Chester County Hospital to add modular units in response to hospital closures as wait times hit 9 hours

2022-06-15 13:44:22 By : Mr. Ben Wang

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WEST GOSHEN — Township supervisors voted unanimously Tuesday to waive land development requirements and allow Chester County Hospital to add an almost 3,000-square-foot modular emergency room with 12 exam/treatment areas.

“Given the urgency of the situation, Chester County Hospital is requesting a waiver,” board Chairman Shaun Walsh said prior to the vote.

Daniel Rowley, of Saul Ewing Arnstein & Lehr LLP law firm, represented the hospital. He said that recent events had created an “extraordinary set of circumstances.”

With the Dec. 31 closing of Jennersville Hospital and the Jan. 31 closing of Brandywine Hospital by Tower Health and the ongoing COVID pandemic, Chester County Hospital expects more emergency patients than current capacity allows.

Typically, this type of submission would go through the land development process and would involve multiple submissions and reviews at various levels.

Chester County Hospital President and CEO Michel Duncan told supervisors that the hospital expects about 40 percent of patients from both Jennersville and Brandywine hospitals to seek emergency treatment at Chester County Hospital. He also said that it is a “little hard” to project pandemic numbers.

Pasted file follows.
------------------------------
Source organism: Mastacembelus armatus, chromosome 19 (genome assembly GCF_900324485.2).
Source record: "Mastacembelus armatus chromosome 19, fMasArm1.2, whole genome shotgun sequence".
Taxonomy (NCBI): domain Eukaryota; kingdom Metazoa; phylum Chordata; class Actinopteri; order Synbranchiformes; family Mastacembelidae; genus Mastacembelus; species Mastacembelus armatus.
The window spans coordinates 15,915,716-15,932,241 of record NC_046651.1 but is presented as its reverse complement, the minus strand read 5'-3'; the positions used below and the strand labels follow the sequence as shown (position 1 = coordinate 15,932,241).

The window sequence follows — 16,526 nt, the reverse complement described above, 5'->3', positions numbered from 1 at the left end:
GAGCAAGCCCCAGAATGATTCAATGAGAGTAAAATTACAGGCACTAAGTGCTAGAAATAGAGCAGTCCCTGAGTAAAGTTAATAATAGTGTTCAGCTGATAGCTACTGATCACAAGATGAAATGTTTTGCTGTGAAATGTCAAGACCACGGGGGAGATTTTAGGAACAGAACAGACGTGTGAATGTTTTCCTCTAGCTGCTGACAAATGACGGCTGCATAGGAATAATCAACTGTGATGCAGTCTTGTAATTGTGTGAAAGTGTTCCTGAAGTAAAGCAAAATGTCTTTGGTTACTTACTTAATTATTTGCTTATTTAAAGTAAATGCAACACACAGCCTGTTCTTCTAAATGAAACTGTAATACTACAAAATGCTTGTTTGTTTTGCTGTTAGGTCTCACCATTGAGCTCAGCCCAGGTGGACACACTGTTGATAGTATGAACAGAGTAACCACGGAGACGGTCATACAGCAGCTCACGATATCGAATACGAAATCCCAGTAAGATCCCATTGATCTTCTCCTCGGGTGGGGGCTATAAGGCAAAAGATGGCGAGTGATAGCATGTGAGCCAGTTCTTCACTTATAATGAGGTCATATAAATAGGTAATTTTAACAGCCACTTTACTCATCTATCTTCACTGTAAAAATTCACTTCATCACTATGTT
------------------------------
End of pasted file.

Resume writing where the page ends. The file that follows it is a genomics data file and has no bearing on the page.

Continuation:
Duncan said that Chester County Hospital’s emergency room sees 53,000 to 56,000 patients annually. Duncan said that the hospital will need the next six weeks to assess the impact of the Jennersville and Brandywine closings, along with the impact of the pandemic.

Duncan said that emergency room patients sometimes now wait nine to 10 hours. Duncan also said that the hospital is nearly finished with a four-to-five-year project to add to the emergency room.

Supervisor Tinamarie Smith said that while she supported the waiver, she wondered if skipping the regular process might create problems down the road.

Township Solicitor Kristen Camp said that waiving the regular land development process is not something that she would typically suggest. She said that stormwater, impervious cover, parking and sewer issues would still be addressed.

Brandon Sargent, of architect firm BBLM, said that the proposed modular structure would have a finite life span of about eight to 10 years and would be fully designed and engineered with “robust construction” to meet the building code.

The modular building will be assembled with prefabricated metal legs, trusses, and insulated wall and roof panels. Building components would be trucked in and the structure would be built onsite.

Duncan also noted that Brandywine Hospital does not currently have a license to operate and would have to go through a detailed process to receive a new license.

He said that nurses and medical staff would need to be hired and that reopening would be a “year or more process.”

The hospital will also install sensor-activated lights in the access driveway between the hospital and modular building. Patients will use the existing walk-in entrance to check-in and will be escorted by clinical personnel across the ambulance driveway. Three ambulance parking spots will be relocated.

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